Despite all the firsts, LAFC would settle for second in conference table
Bob Bradley has achieved a number of firsts as coach of an expansion team in MLS.
In 1998, with the Chicago Fire, he was the first to reach the playoffs, the first to win 20 games and the first to capture a league title. With a draw or better in its final two regular-season games this year, his Los Angeles Football Club would become the first to top 56 points in an expansion campaign.
But when it comes to the conference standings, second is just as good as first for Bradley’s team since it means a first-round playoff bye and home-field advantage for the second round.
“I don’t care about finishing first. I care about finishing top two,” said midfielder Benny Feilhaber, whose team has already clinched a postseason berth but has a lot of work to do regarding seeding when it plays host to the Vancouver Whitecaps on Sunday afternoon at Banc of California Stadium.
“We’ve set a goal for ourselves in where we want to finish. We’ve set goals in terms of how many points we want to try to achieve. Sixty is a very good number. That would be the goal right now.”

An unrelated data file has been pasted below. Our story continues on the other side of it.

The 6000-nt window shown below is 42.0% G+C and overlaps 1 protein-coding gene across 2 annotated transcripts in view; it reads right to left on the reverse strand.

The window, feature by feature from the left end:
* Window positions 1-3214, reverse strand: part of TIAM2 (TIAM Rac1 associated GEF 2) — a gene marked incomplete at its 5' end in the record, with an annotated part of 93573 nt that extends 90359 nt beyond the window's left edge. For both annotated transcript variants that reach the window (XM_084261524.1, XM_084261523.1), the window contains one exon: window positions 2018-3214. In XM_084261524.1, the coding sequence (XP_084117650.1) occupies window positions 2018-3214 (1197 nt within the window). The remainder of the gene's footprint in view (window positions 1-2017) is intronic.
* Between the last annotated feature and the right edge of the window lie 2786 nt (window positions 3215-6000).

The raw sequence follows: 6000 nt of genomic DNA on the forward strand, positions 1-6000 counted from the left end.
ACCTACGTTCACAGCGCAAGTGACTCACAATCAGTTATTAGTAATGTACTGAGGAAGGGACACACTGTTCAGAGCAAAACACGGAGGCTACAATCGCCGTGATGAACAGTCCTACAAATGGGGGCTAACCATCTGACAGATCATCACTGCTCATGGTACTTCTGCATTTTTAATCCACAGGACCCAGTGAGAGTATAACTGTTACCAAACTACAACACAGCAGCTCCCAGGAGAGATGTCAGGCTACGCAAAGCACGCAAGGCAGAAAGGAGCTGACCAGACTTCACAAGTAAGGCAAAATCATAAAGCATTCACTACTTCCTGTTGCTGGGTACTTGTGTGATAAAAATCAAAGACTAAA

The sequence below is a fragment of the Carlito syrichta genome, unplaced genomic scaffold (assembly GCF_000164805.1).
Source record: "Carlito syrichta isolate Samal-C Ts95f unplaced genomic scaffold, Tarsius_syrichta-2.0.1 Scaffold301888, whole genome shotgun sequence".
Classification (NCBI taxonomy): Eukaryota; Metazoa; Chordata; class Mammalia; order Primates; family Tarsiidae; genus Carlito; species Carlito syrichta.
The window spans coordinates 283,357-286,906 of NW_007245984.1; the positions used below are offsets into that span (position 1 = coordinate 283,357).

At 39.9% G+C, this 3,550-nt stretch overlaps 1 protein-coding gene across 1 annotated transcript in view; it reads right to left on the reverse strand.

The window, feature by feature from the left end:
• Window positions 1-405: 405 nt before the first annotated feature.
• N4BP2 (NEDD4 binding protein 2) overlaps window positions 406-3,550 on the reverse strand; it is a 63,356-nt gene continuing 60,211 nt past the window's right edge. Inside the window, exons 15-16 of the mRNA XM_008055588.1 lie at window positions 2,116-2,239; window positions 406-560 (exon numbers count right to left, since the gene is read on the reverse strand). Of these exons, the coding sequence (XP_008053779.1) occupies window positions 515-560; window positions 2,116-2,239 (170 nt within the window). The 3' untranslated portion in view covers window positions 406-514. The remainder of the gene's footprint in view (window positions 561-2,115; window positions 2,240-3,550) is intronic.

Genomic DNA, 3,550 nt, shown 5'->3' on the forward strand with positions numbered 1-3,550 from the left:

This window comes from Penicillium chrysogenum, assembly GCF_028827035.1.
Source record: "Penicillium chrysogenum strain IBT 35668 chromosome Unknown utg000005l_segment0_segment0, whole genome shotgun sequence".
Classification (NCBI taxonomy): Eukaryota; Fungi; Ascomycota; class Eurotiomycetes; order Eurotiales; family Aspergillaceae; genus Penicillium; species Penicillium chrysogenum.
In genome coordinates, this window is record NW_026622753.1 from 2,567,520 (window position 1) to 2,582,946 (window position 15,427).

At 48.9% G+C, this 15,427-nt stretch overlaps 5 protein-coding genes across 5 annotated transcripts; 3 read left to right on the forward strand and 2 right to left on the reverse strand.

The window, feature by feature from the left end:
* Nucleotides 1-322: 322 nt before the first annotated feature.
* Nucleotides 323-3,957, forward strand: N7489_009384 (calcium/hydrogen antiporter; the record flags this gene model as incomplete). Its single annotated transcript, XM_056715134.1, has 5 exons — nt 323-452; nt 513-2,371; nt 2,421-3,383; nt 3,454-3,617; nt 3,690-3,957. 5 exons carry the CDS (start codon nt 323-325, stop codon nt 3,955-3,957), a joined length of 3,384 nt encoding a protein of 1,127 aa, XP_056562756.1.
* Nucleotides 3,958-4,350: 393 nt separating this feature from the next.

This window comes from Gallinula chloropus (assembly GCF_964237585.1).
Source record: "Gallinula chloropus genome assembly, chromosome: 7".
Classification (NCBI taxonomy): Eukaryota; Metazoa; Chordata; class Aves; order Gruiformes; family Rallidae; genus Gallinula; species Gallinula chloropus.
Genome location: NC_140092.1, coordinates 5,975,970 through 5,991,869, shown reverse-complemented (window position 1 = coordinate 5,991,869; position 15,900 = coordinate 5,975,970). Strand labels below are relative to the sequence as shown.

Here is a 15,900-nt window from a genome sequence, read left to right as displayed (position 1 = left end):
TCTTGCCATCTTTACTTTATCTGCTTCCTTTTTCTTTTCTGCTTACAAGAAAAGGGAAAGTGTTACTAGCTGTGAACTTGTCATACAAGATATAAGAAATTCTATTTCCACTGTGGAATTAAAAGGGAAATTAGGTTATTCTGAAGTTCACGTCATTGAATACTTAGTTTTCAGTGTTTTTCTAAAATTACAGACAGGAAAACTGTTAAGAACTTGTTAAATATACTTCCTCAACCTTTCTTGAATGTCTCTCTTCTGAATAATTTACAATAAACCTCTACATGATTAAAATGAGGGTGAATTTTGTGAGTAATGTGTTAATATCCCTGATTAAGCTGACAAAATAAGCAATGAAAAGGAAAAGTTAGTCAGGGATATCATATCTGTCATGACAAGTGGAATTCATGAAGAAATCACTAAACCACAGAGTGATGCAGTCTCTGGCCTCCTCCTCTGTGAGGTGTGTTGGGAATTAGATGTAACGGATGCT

In MLS, the top six teams in each conference advance to the playoffs. But the top two go directly to the conference semifinals, while the other four play midweek knockout-round games.
LAFC (16-8-8) entered the penultimate weekend of the regular season trailing conference-leading Dallas by a point, trailing second-place Sporting Kansas City on goal differential and leading fourth-place Seattle by three points. That opens up myriad possibilities.
If LAFC wins its final two games, it would finish no worse than second in the table. A win and a draw would give it 60 points and no worse than a third-place finish. Anything short of that and the team could fall as far as fourth, depending on how Seattle and Kansas City — LAFC’s opponent next week — do in their last two games.
“It all comes down to taking care of our business. And if we do that then we’ll be in a position we want to be in,” goalkeeper Tyler Miller said.
In each of the next four seasons the team finished outside the top two and had its season ended in the knockout round.
“We’re still trying to take six points,” Bradley said. “Six points would certainly guarantee that we’re top two.”
First place in the conference would also guarantee another milestone for Bradley, since no expansion team has ever finished atop the conference table. But, like Feilhaber, Bradley professes little interest in that.
“I don’t care for myself,” he said. “What I care about is that, first of all, it would put us in a good position going into the playoffs. And second it would be very important for the group. That as we moved along, we continued to improve and we finished the season on a real strong note.”
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